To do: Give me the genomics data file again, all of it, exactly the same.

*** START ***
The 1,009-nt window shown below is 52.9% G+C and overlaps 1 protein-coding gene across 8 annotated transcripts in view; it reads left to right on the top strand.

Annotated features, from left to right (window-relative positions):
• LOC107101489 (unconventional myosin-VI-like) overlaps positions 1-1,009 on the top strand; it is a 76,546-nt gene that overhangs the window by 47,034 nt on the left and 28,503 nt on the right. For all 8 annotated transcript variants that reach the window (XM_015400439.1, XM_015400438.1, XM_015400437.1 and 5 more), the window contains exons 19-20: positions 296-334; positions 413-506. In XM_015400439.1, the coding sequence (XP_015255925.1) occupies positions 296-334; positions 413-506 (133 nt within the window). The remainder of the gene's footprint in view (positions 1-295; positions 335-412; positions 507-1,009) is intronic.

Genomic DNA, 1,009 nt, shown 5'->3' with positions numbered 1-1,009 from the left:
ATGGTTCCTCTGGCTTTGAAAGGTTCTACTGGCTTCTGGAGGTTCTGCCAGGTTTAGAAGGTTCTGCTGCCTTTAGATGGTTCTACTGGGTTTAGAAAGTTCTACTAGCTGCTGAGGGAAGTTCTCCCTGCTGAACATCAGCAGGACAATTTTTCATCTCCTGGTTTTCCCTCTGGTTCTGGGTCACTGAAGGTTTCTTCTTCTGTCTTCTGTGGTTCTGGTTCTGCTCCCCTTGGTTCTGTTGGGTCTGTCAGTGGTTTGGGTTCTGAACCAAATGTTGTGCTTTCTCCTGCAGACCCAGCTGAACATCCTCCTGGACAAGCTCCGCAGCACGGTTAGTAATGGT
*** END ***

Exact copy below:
The 1,009-nt window shown below is 52.9% G+C and overlaps 1 protein-coding gene across 8 annotated transcripts in view; it reads left to right on the top strand.

Annotated features, from left to right (window-relative positions):
• LOC107101489 (unconventional myosin-VI-like) overlaps positions 1-1,009 on the top strand; it is a 76,546-nt gene that overhangs the window by 47,034 nt on the left and 28,503 nt on the right. For all 8 annotated transcript variants that reach the window (XM_015400439.1, XM_015400438.1, XM_015400437.1 and 5 more), the window contains exons 19-20: positions 296-334; positions 413-506. In XM_015400439.1, the coding sequence (XP_015255925.1) occupies positions 296-334; positions 413-506 (133 nt within the window). The remainder of the gene's footprint in view (positions 1-295; positions 335-412; positions 507-1,009) is intronic.

Genomic DNA, 1,009 nt, shown 5'->3' with positions numbered 1-1,009 from the left:
ATGGTTCCTCTGGCTTTGAAAGGTTCTACTGGCTTCTGGAGGTTCTGCCAGGTTTAGAAGGTTCTGCTGCCTTTAGATGGTTCTACTGGGTTTAGAAAGTTCTACTAGCTGCTGAGGGAAGTTCTCCCTGCTGAACATCAGCAGGACAATTTTTCATCTCCTGGTTTTCCCTCTGGTTCTGGGTCACTGAAGGTTTCTTCTTCTGTCTTCTGTGGTTCTGGTTCTGCTCCCCTTGGTTCTGTTGGGTCTGTCAGTGGTTTGGGTTCTGAACCAAATGTTGTGCTTTCTCCTGCAGACCCAGCTGAACATCCTCCTGGACAAGCTCCGCAGCACGGTTAGTAATGGT